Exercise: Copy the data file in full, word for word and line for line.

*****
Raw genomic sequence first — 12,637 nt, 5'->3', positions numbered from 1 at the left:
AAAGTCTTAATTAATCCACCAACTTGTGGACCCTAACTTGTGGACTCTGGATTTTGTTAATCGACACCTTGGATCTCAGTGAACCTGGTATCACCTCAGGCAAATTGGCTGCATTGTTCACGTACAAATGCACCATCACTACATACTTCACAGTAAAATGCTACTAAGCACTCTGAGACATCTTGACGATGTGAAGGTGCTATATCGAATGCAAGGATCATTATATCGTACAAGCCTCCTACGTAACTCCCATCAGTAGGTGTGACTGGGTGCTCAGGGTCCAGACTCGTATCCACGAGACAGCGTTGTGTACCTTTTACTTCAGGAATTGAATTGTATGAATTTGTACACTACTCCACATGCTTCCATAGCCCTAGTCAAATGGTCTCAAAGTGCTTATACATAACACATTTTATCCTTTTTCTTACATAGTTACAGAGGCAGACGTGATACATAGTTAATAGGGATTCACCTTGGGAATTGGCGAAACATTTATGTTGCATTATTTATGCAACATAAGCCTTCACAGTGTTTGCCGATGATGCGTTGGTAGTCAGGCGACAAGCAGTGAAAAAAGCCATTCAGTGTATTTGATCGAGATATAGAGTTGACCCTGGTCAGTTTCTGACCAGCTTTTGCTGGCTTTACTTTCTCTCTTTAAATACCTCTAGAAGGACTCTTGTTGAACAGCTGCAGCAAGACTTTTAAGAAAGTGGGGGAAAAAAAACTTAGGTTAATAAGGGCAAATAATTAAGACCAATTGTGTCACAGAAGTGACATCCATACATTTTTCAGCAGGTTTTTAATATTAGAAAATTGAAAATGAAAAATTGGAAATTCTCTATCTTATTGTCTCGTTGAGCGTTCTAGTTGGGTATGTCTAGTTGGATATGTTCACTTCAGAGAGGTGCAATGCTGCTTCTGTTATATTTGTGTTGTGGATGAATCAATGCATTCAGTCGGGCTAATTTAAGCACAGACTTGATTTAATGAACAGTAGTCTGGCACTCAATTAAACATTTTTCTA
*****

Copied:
Raw genomic sequence first — 12,637 nt, 5'->3', positions numbered from 1 at the left:
AAAGTCTTAATTAATCCACCAACTTGTGGACCCTAACTTGTGGACTCTGGATTTTGTTAATCGACACCTTGGATCTCAGTGAACCTGGTATCACCTCAGGCAAATTGGCTGCATTGTTCACGTACAAATGCACCATCACTACATACTTCACAGTAAAATGCTACTAAGCACTCTGAGACATCTTGACGATGTGAAGGTGCTATATCGAATGCAAGGATCATTATATCGTACAAGCCTCCTACGTAACTCCCATCAGTAGGTGTGACTGGGTGCTCAGGGTCCAGACTCGTATCCACGAGACAGCGTTGTGTACCTTTTACTTCAGGAATTGAATTGTATGAATTTGTACACTACTCCACATGCTTCCATAGCCCTAGTCAAATGGTCTCAAAGTGCTTATACATAACACATTTTATCCTTTTTCTTACATAGTTACAGAGGCAGACGTGATACATAGTTAATAGGGATTCACCTTGGGAATTGGCGAAACATTTATGTTGCATTATTTATGCAACATAAGCCTTCACAGTGTTTGCCGATGATGCGTTGGTAGTCAGGCGACAAGCAGTGAAAAAAGCCATTCAGTGTATTTGATCGAGATATAGAGTTGACCCTGGTCAGTTTCTGACCAGCTTTTGCTGGCTTTACTTTCTCTCTTTAAATACCTCTAGAAGGACTCTTGTTGAACAGCTGCAGCAAGACTTTTAAGAAAGTGGGGGAAAAAAAACTTAGGTTAATAAGGGCAAATAATTAAGACCAATTGTGTCACAGAAGTGACATCCATACATTTTTCAGCAGGTTTTTAATATTAGAAAATTGAAAATGAAAAATTGGAAATTCTCTATCTTATTGTCTCGTTGAGCGTTCTAGTTGGGTATGTCTAGTTGGATATGTTCACTTCAGAGAGGTGCAATGCTGCTTCTGTTATATTTGTGTTGTGGATGAATCAATGCATTCAGTCGGGCTAATTTAAGCACAGACTTGATTTAATGAACAGTAGTCTGGCACTCAATTAAACATTTTTCTA